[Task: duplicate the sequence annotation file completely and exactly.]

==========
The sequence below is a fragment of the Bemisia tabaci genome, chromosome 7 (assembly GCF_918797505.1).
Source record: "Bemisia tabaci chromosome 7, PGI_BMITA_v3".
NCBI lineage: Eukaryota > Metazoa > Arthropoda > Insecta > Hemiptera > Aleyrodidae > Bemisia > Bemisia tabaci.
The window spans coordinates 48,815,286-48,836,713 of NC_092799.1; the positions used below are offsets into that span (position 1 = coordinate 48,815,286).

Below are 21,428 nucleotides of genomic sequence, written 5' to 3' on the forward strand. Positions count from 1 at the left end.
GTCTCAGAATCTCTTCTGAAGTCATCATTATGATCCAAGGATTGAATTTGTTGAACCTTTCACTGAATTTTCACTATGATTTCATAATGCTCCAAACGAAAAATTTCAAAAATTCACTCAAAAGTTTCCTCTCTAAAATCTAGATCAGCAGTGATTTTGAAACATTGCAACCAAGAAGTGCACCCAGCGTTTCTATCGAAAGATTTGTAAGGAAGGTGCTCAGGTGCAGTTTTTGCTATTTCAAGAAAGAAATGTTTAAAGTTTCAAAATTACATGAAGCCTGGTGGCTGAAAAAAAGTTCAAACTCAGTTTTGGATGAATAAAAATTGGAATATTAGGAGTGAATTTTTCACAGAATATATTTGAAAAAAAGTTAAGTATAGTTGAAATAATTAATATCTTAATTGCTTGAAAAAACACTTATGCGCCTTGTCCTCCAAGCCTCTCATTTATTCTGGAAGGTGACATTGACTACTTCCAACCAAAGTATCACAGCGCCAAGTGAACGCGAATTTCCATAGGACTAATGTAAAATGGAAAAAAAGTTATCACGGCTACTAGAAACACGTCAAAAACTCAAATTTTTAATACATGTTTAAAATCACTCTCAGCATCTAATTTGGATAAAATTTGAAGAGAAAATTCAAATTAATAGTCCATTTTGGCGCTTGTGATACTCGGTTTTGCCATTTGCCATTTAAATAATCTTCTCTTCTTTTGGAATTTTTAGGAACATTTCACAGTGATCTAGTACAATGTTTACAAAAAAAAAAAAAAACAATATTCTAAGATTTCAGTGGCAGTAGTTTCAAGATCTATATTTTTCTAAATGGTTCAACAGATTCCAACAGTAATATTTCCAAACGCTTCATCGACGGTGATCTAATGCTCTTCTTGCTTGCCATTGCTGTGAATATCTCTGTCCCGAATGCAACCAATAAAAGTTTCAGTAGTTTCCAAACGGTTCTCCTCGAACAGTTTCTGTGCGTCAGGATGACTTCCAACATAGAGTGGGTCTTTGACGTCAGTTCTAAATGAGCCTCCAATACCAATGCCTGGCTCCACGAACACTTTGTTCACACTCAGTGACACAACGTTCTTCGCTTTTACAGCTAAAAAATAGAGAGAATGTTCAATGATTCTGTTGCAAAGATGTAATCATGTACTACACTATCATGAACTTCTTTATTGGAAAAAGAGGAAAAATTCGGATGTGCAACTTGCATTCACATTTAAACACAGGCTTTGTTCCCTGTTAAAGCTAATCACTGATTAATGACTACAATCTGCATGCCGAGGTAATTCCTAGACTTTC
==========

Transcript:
The sequence below is a fragment of the Bemisia tabaci genome, chromosome 7 (assembly GCF_918797505.1).
Source record: "Bemisia tabaci chromosome 7, PGI_BMITA_v3".
NCBI lineage: Eukaryota > Metazoa > Arthropoda > Insecta > Hemiptera > Aleyrodidae > Bemisia > Bemisia tabaci.
The window spans coordinates 48,815,286-48,836,713 of NC_092799.1; the positions used below are offsets into that span (position 1 = coordinate 48,815,286).

Below are 21,428 nucleotides of genomic sequence, written 5' to 3' on the forward strand. Positions count from 1 at the left end.
GTCTCAGAATCTCTTCTGAAGTCATCATTATGATCCAAGGATTGAATTTGTTGAACCTTTCACTGAATTTTCACTATGATTTCATAATGCTCCAAACGAAAAATTTCAAAAATTCACTCAAAAGTTTCCTCTCTAAAATCTAGATCAGCAGTGATTTTGAAACATTGCAACCAAGAAGTGCACCCAGCGTTTCTATCGAAAGATTTGTAAGGAAGGTGCTCAGGTGCAGTTTTTGCTATTTCAAGAAAGAAATGTTTAAAGTTTCAAAATTACATGAAGCCTGGTGGCTGAAAAAAAGTTCAAACTCAGTTTTGGATGAATAAAAATTGGAATATTAGGAGTGAATTTTTCACAGAATATATTTGAAAAAAAGTTAAGTATAGTTGAAATAATTAATATCTTAATTGCTTGAAAAAACACTTATGCGCCTTGTCCTCCAAGCCTCTCATTTATTCTGGAAGGTGACATTGACTACTTCCAACCAAAGTATCACAGCGCCAAGTGAACGCGAATTTCCATAGGACTAATGTAAAATGGAAAAAAAGTTATCACGGCTACTAGAAACACGTCAAAAACTCAAATTTTTAATACATGTTTAAAATCACTCTCAGCATCTAATTTGGATAAAATTTGAAGAGAAAATTCAAATTAATAGTCCATTTTGGCGCTTGTGATACTCGGTTTTGCCATTTGCCATTTAAATAATCTTCTCTTCTTTTGGAATTTTTAGGAACATTTCACAGTGATCTAGTACAATGTTTACAAAAAAAAAAAAAAACAATATTCTAAGATTTCAGTGGCAGTAGTTTCAAGATCTATATTTTTCTAAATGGTTCAACAGATTCCAACAGTAATATTTCCAAACGCTTCATCGACGGTGATCTAATGCTCTTCTTGCTTGCCATTGCTGTGAATATCTCTGTCCCGAATGCAACCAATAAAAGTTTCAGTAGTTTCCAAACGGTTCTCCTCGAACAGTTTCTGTGCGTCAGGATGACTTCCAACATAGAGTGGGTCTTTGACGTCAGTTCTAAATGAGCCTCCAATACCAATGCCTGGCTCCACGAACACTTTGTTCACACTCAGTGACACAACGTTCTTCGCTTTTACAGCTAAAAAATAGAGAGAATGTTCAATGATTCTGTTGCAAAGATGTAATCATGTACTACACTATCATGAACTTCTTTATTGGAAAAAGAGGAAAAATTCGGATGTGCAACTTGCATTCACATTTAAACACAGGCTTTGTTCCCTGTTAAAGCTAATCACTGATTAATGACTACAATCTGCATGCCGAGGTAATTCCTAGACTTTC